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License acquisition

Eiger acquires post-bariatric hypoglycaemia therapeutic

There is currently no approved treatment for surgical hypoglycaemia

Eiger BioPharmaceuticals has acquired an exclusive license to a targeted therapeutic for treating post-bariatric surgical hypoglycaemia. The technology was invented by Dr Tracey McLaughlin, Associate Professor of Medicine at Stanford University Medical Center in the Division of Endocrinology. There is currently no approved treatment for this condition, and severe cases have been surgically managed with near-total to total pancreatectomy, which results in insulin-dependent diabetes and is associated with up to a 6% surgical mortality risk.

"Research suggests that elevated glucagon-like-peptide (GLP-1) may play an important role in hyperinsulinemic hypoglycaemia in post-bariatric surgery patients. Surgically-altered nutrient transit causes enhanced secretion of GLP-1 leading to elevated insulin secretion. This effect may play a primary role in the early resolution of Type 2 diabetes after surgery," said Dr Joanne Quan, Chief Medical Officer at Eiger. "An exaggeration of this same effect in some patients results in severe debilitating hypoglycaemia. Stanford Researchers have now demonstrated in multiple clinical studies in patients that pharmacologic blockade of the GLP-1 receptor with Exendin (9-39) prevents hypoglycaemia and improves symptoms. Exendin (9-39) may represent the first targeted medical treatment for patients with post-bariatric surgical hypoglycaemia."

Exendin (9-39) is a well-characterised, competitive antagonist of GLP-1 at its receptor. Administration of Exendin (9-39) blocks the GLP-1 receptor and leads to reduced insulin secretion by the pancreas. Exendin (9-39) is a 31 amino acid fragment of exenatide, a commercially available GLP-1 agonist that increases insulin secretion by the pancreas. Exendin (9-39), as a new molecular entity, has never been approved or commercialised for any indication.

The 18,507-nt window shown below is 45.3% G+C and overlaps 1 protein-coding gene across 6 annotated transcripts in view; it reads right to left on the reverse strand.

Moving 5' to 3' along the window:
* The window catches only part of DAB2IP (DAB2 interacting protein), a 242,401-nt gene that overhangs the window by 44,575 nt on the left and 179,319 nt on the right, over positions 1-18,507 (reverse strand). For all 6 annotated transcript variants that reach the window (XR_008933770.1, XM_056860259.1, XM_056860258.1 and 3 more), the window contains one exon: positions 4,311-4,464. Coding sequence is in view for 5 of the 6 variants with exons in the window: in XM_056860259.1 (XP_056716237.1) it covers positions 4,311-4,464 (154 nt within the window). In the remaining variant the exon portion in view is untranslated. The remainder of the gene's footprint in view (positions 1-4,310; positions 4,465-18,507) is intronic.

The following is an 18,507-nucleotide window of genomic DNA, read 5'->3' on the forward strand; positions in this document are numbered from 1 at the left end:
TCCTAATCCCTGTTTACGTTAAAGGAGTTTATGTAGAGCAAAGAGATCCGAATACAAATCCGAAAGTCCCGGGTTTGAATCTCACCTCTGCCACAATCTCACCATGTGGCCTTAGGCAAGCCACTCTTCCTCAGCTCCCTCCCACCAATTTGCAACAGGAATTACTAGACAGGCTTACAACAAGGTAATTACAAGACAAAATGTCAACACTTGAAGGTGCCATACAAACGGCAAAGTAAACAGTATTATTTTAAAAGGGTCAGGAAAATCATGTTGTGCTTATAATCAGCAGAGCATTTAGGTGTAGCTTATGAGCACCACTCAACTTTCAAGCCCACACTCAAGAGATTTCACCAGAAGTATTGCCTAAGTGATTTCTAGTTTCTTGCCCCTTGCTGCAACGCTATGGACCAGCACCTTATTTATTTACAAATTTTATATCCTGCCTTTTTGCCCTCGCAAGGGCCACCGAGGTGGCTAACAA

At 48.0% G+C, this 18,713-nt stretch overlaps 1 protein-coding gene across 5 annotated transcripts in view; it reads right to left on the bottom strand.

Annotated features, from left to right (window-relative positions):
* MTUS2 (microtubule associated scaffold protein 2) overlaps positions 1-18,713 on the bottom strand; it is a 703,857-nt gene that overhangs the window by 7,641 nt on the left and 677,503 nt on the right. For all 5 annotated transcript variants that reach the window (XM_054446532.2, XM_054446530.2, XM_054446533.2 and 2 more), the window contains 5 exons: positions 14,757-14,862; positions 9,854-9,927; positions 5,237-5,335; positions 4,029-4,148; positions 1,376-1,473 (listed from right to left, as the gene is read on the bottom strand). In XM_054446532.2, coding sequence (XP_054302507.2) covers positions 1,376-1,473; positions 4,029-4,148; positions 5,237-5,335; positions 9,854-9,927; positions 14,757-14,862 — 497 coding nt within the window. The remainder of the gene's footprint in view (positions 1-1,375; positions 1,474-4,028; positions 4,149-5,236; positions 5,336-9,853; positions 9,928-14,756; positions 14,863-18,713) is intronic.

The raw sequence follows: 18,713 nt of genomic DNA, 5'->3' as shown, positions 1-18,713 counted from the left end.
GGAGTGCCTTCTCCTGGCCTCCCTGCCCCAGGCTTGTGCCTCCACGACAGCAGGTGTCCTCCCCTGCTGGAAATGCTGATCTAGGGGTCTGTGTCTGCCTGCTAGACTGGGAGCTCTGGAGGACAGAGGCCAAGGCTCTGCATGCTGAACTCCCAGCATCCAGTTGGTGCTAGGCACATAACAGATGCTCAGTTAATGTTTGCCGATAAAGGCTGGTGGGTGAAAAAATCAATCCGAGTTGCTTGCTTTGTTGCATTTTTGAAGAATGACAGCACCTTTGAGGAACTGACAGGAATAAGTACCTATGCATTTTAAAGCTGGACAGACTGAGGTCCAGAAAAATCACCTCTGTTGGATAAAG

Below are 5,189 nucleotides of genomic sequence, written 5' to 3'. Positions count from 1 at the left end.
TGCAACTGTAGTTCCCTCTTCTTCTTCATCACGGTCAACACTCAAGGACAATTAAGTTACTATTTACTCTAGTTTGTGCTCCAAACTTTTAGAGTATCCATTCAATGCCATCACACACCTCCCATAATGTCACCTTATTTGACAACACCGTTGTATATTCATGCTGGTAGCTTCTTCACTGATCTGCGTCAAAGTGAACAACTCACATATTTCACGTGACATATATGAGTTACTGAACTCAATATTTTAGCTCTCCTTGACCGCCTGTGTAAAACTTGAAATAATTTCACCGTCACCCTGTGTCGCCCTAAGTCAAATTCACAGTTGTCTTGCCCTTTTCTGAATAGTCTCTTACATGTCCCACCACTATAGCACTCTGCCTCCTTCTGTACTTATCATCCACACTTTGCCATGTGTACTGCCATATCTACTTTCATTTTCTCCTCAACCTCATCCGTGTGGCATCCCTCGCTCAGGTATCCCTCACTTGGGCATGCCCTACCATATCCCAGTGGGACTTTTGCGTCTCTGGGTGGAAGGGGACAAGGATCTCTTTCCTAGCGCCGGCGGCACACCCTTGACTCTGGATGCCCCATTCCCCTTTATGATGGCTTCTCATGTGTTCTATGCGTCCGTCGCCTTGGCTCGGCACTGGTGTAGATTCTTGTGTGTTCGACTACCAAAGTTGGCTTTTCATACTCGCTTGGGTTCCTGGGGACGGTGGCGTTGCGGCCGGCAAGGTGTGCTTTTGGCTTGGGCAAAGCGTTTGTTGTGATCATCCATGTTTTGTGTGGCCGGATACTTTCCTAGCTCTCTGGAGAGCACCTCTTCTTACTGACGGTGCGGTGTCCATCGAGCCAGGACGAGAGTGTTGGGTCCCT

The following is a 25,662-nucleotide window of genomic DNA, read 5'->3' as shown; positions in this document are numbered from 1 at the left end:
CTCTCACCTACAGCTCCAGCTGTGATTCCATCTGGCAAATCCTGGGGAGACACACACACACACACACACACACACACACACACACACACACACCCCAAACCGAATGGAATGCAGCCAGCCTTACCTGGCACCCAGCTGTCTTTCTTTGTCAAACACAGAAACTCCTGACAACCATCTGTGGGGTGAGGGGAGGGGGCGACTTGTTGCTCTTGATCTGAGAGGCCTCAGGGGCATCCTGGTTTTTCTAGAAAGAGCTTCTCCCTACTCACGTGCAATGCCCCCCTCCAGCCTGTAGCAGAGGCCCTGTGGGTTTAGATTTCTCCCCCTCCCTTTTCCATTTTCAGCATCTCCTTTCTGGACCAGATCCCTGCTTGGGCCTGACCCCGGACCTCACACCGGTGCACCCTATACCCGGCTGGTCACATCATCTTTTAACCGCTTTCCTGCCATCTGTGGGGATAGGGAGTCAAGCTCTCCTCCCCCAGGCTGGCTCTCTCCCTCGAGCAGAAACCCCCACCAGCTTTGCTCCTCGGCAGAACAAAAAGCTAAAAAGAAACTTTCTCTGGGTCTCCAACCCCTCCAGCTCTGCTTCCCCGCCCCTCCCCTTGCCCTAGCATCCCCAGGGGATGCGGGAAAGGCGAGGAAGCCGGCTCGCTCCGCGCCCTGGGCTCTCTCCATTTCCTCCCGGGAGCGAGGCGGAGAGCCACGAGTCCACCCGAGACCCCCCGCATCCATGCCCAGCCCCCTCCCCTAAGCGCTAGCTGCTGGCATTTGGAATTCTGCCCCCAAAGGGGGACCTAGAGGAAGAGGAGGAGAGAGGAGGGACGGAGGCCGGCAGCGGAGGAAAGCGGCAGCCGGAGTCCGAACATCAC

"Bariatric surgery for morbid obesity and Type 2 diabetes is a mainstay of treatment and as such, we expect to see the reported numbers of patients suffering from post-surgical hypoglycaemia to increase in the future," said David Cory, President and CEO at Eiger. "There is no approved therapy for this disorder. Exendin (9-39) is a well-characterised compound that can be conveniently delivered as a targeted therapy, and encouraging clinical results have already been demonstrated by Dr McLaughlin's team at Stanford University using different formulations and routes of delivery in patients suffering with hyperinsulinemic hypoglycaemia." 

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